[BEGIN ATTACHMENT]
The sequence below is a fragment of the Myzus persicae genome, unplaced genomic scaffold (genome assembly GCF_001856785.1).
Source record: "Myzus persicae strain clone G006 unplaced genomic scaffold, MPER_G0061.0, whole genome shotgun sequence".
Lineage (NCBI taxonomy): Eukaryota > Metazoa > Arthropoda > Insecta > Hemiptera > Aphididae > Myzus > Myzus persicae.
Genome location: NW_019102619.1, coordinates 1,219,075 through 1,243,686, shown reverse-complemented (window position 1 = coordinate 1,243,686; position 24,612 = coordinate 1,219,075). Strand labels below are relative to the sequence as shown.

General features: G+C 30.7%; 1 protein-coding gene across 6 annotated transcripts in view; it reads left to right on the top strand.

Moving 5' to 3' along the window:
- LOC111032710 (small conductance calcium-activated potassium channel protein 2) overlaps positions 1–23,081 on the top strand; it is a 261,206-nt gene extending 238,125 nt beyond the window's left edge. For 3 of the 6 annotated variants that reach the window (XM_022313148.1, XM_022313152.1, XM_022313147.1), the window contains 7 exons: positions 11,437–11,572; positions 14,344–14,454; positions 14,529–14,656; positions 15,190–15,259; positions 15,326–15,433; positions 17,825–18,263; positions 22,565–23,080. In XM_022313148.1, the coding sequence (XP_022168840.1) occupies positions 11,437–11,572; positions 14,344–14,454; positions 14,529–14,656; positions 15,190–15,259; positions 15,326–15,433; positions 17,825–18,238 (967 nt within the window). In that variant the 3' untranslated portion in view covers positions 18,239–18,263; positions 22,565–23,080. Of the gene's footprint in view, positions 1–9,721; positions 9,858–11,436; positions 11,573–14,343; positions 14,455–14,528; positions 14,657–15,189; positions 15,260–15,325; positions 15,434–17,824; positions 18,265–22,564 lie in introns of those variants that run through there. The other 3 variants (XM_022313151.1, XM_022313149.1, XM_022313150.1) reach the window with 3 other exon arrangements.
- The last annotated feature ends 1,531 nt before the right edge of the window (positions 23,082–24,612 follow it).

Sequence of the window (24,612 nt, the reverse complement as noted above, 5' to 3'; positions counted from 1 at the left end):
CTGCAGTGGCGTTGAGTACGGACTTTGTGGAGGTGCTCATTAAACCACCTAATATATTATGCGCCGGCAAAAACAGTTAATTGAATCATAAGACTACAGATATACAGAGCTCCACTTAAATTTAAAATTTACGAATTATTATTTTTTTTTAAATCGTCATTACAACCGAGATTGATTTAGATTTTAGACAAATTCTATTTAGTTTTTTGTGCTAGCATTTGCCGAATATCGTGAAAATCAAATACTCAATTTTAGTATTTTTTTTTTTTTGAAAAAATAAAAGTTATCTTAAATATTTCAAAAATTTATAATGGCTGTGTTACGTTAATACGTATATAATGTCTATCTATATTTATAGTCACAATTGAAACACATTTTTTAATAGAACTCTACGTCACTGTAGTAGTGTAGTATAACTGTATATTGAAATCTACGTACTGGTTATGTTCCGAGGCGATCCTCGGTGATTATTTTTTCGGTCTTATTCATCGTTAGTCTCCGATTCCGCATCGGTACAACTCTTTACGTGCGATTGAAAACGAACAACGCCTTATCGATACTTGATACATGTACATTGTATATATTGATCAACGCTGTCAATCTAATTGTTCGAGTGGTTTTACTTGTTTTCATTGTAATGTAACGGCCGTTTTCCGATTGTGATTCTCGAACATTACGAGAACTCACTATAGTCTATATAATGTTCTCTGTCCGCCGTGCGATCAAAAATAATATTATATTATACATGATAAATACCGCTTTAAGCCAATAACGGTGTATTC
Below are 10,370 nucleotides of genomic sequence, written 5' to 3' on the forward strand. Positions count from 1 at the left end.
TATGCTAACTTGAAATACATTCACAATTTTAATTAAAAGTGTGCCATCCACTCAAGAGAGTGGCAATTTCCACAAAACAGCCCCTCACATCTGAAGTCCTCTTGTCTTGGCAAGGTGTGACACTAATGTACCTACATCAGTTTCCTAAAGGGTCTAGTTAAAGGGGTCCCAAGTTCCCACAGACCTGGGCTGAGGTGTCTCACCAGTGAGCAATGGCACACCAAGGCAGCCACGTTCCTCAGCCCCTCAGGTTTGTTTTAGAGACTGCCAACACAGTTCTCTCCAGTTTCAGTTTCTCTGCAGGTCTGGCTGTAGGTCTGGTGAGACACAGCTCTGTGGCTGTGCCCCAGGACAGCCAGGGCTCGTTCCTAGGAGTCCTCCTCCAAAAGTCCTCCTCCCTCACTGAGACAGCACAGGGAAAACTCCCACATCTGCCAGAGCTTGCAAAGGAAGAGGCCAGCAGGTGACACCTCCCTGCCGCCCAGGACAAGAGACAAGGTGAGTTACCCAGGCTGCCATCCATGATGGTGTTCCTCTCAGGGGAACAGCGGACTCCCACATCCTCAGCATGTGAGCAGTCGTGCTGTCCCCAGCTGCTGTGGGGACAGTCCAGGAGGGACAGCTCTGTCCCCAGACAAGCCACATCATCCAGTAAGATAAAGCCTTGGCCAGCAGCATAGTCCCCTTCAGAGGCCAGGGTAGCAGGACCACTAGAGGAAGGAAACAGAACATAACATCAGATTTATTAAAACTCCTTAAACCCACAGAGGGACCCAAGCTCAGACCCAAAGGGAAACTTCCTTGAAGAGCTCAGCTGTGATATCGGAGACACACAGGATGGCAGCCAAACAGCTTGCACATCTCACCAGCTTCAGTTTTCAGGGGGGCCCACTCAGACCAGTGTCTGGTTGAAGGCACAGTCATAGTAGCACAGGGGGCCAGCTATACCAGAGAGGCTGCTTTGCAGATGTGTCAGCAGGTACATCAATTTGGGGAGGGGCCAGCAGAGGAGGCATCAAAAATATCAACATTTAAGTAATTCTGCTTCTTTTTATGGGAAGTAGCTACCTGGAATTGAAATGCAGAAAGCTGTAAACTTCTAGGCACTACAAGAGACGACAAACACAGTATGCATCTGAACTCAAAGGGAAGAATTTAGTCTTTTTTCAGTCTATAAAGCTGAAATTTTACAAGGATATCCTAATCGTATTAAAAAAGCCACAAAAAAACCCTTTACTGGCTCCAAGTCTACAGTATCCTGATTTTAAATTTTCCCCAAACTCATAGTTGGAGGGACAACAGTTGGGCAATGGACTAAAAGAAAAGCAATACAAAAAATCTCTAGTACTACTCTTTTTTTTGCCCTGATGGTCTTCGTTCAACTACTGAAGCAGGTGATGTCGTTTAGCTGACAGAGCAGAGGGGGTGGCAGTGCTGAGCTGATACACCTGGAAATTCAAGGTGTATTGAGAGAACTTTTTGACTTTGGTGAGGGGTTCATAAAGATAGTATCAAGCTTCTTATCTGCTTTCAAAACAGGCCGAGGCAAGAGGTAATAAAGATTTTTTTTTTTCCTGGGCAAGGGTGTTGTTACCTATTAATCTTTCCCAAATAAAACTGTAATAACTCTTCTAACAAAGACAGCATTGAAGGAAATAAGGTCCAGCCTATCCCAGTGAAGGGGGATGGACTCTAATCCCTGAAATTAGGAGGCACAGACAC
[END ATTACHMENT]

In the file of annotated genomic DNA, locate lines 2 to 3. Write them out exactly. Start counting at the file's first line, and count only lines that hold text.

Source record: "Myzus persicae strain clone G006 unplaced genomic scaffold, MPER_G0061.0, whole genome shotgun sequence".
Lineage (NCBI taxonomy): Eukaryota > Metazoa > Arthropoda > Insecta > Hemiptera > Aphididae > Myzus > Myzus persicae.